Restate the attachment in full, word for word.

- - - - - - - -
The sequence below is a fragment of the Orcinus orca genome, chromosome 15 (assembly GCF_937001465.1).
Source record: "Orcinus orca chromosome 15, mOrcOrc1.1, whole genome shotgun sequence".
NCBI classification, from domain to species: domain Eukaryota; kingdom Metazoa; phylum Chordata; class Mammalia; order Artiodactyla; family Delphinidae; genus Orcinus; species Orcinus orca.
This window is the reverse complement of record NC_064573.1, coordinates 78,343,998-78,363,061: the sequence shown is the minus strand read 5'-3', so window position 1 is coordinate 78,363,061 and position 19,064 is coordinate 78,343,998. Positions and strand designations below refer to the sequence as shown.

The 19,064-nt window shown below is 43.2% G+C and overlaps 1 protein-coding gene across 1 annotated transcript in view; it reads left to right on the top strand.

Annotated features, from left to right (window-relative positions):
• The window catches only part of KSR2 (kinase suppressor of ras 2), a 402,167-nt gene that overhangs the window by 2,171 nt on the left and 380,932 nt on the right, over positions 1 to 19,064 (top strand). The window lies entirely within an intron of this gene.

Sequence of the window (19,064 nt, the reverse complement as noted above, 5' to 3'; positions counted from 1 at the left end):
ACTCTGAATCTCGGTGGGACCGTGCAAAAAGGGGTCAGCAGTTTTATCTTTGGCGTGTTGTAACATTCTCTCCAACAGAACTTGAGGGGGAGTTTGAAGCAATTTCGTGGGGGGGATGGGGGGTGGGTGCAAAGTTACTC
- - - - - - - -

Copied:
The sequence below is a fragment of the Orcinus orca genome, chromosome 15 (assembly GCF_937001465.1).
Source record: "Orcinus orca chromosome 15, mOrcOrc1.1, whole genome shotgun sequence".
NCBI classification, from domain to species: domain Eukaryota; kingdom Metazoa; phylum Chordata; class Mammalia; order Artiodactyla; family Delphinidae; genus Orcinus; species Orcinus orca.
This window is the reverse complement of record NC_064573.1, coordinates 78,343,998-78,363,061: the sequence shown is the minus strand read 5'-3', so window position 1 is coordinate 78,363,061 and position 19,064 is coordinate 78,343,998. Positions and strand designations below refer to the sequence as shown.

The 19,064-nt window shown below is 43.2% G+C and overlaps 1 protein-coding gene across 1 annotated transcript in view; it reads left to right on the top strand.

Annotated features, from left to right (window-relative positions):
• The window catches only part of KSR2 (kinase suppressor of ras 2), a 402,167-nt gene that overhangs the window by 2,171 nt on the left and 380,932 nt on the right, over positions 1 to 19,064 (top strand). The window lies entirely within an intron of this gene.

Sequence of the window (19,064 nt, the reverse complement as noted above, 5' to 3'; positions counted from 1 at the left end):
ACTCTGAATCTCGGTGGGACCGTGCAAAAAGGGGTCAGCAGTTTTATCTTTGGCGTGTTGTAACATTCTCTCCAACAGAACTTGAGGGGGAGTTTGAAGCAATTTCGTGGGGGGGATGGGGGGTGGGTGCAAAGTTACTC